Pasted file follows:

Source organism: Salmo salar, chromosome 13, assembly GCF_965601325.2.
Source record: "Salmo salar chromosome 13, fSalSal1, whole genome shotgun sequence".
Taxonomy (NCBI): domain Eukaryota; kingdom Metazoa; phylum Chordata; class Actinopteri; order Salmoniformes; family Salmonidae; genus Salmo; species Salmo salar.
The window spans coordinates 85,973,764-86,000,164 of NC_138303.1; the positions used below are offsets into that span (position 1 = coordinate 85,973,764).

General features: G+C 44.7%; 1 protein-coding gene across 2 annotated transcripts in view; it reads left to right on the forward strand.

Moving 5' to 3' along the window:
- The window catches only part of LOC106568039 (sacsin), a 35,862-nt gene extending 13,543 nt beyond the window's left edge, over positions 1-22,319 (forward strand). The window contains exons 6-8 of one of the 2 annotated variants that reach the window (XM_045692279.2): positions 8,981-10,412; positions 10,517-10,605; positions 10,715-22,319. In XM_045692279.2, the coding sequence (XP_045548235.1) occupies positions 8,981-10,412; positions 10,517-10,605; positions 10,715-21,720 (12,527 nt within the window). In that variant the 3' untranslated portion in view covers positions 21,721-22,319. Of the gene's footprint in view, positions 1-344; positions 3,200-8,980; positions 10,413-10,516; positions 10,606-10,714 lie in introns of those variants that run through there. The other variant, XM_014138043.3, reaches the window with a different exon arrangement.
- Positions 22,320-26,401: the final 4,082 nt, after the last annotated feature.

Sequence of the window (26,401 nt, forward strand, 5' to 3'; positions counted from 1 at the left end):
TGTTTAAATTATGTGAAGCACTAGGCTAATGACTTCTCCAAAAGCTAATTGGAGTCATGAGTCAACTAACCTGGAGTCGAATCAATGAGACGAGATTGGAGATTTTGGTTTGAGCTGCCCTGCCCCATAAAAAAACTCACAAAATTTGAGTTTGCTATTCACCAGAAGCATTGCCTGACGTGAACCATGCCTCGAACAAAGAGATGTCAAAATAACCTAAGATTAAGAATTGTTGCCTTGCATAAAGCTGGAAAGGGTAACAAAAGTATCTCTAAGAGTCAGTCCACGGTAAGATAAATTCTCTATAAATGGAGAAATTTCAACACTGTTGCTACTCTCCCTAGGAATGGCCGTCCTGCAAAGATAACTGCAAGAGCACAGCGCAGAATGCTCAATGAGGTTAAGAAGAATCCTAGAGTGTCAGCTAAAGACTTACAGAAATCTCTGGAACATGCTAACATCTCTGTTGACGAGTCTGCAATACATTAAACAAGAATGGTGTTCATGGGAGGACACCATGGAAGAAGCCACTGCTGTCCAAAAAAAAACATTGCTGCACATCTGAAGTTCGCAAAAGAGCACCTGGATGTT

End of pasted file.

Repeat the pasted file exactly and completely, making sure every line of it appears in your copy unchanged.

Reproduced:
Source organism: Salmo salar, chromosome 13, assembly GCF_965601325.2.
Source record: "Salmo salar chromosome 13, fSalSal1, whole genome shotgun sequence".
Taxonomy (NCBI): domain Eukaryota; kingdom Metazoa; phylum Chordata; class Actinopteri; order Salmoniformes; family Salmonidae; genus Salmo; species Salmo salar.
The window spans coordinates 85,973,764-86,000,164 of NC_138303.1; the positions used below are offsets into that span (position 1 = coordinate 85,973,764).

General features: G+C 44.7%; 1 protein-coding gene across 2 annotated transcripts in view; it reads left to right on the forward strand.

Moving 5' to 3' along the window:
- The window catches only part of LOC106568039 (sacsin), a 35,862-nt gene extending 13,543 nt beyond the window's left edge, over positions 1-22,319 (forward strand). The window contains exons 6-8 of one of the 2 annotated variants that reach the window (XM_045692279.2): positions 8,981-10,412; positions 10,517-10,605; positions 10,715-22,319. In XM_045692279.2, the coding sequence (XP_045548235.1) occupies positions 8,981-10,412; positions 10,517-10,605; positions 10,715-21,720 (12,527 nt within the window). In that variant the 3' untranslated portion in view covers positions 21,721-22,319. Of the gene's footprint in view, positions 1-344; positions 3,200-8,980; positions 10,413-10,516; positions 10,606-10,714 lie in introns of those variants that run through there. The other variant, XM_014138043.3, reaches the window with a different exon arrangement.
- Positions 22,320-26,401: the final 4,082 nt, after the last annotated feature.

Sequence of the window (26,401 nt, forward strand, 5' to 3'; positions counted from 1 at the left end):
TGTTTAAATTATGTGAAGCACTAGGCTAATGACTTCTCCAAAAGCTAATTGGAGTCATGAGTCAACTAACCTGGAGTCGAATCAATGAGACGAGATTGGAGATTTTGGTTTGAGCTGCCCTGCCCCATAAAAAAACTCACAAAATTTGAGTTTGCTATTCACCAGAAGCATTGCCTGACGTGAACCATGCCTCGAACAAAGAGATGTCAAAATAACCTAAGATTAAGAATTGTTGCCTTGCATAAAGCTGGAAAGGGTAACAAAAGTATCTCTAAGAGTCAGTCCACGGTAAGATAAATTCTCTATAAATGGAGAAATTTCAACACTGTTGCTACTCTCCCTAGGAATGGCCGTCCTGCAAAGATAACTGCAAGAGCACAGCGCAGAATGCTCAATGAGGTTAAGAAGAATCCTAGAGTGTCAGCTAAAGACTTACAGAAATCTCTGGAACATGCTAACATCTCTGTTGACGAGTCTGCAATACATTAAACAAGAATGGTGTTCATGGGAGGACACCATGGAAGAAGCCACTGCTGTCCAAAAAAAAACATTGCTGCACATCTGAAGTTCGCAAAAGAGCACCTGGATGTT